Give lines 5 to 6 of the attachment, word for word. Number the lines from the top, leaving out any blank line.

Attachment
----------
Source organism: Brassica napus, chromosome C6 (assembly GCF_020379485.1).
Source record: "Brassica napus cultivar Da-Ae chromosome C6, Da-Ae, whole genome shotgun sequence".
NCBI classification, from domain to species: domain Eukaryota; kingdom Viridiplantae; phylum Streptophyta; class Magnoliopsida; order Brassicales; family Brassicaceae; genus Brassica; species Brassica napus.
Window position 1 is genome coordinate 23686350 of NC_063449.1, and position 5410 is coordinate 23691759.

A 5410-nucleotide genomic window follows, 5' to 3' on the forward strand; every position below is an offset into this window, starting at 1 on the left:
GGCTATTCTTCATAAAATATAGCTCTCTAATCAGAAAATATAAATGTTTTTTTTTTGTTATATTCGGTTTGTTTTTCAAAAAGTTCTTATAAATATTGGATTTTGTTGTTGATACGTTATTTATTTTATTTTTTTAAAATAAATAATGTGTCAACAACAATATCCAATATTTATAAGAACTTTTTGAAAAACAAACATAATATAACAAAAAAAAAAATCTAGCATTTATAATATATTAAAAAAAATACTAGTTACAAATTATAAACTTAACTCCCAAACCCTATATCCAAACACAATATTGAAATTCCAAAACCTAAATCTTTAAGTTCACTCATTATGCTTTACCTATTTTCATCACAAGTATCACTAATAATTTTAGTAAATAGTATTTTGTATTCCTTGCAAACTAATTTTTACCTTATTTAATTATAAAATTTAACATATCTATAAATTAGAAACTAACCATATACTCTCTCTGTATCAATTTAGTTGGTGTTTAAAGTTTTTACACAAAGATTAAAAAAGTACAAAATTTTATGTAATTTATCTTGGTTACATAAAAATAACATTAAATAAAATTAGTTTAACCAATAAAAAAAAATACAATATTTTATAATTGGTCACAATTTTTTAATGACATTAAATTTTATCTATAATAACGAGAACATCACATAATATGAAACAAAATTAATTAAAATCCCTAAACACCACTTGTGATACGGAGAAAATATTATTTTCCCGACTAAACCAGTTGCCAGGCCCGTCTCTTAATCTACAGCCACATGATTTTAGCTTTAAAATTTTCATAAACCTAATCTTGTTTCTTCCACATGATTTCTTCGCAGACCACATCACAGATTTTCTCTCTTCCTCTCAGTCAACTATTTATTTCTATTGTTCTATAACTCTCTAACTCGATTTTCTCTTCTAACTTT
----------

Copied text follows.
A 5410-nucleotide genomic window follows, 5' to 3' on the forward strand; every position below is an offset into this window, starting at 1 on the left:
GGCTATTCTTCATAAAATATAGCTCTCTAATCAGAAAATATAAATGTTTTTTTTTTGTTATATTCGGTTTGTTTTTCAAAAAGTTCTTATAAATATTGGATTTTGTTGTTGATACGTTATTTATTTTATTTTTTTAAAATAAATAATGTGTCAACAACAATATCCAATATTTATAAGAACTTTTTGAAAAACAAACATAATATAACAAAAAAAAAAATCTAGCATTTATAATATATTAAAAAAAATACTAGTTACAAATTATAAACTTAACTCCCAAACCCTATATCCAAACACAATATTGAAATTCCAAAACCTAAATCTTTAAGTTCACTCATTATGCTTTACCTATTTTCATCACAAGTATCACTAATAATTTTAGTAAATAGTATTTTGTATTCCTTGCAAACTAATTTTTACCTTATTTAATTATAAAATTTAACATATCTATAAATTAGAAACTAACCATATACTCTCTCTGTATCAATTTAGTTGGTGTTTAAAGTTTTTACACAAAGATTAAAAAAGTACAAAATTTTATGTAATTTATCTTGGTTACATAAAAATAACATTAAATAAAATTAGTTTAACCAATAAAAAAAAATACAATATTTTATAATTGGTCACAATTTTTTAATGACATTAAATTTTATCTATAATAACGAGAACATCACATAATATGAAACAAAATTAATTAAAATCCCTAAACACCACTTGTGATACGGAGAAAATATTATTTTCCCGACTAAACCAGTTGCCAGGCCCGTCTCTTAATCTACAGCCACATGATTTTAGCTTTAAAATTTTCATAAACCTAATCTTGTTTCTTCCACATGATTTCTTCGCAGACCACATCACAGATTTTCTCTCTTCCTCTCAGTCAACTATTTATTTCTATTGTTCTATAACTCTCTAACTCGATTTTCTCTTCTAACTTT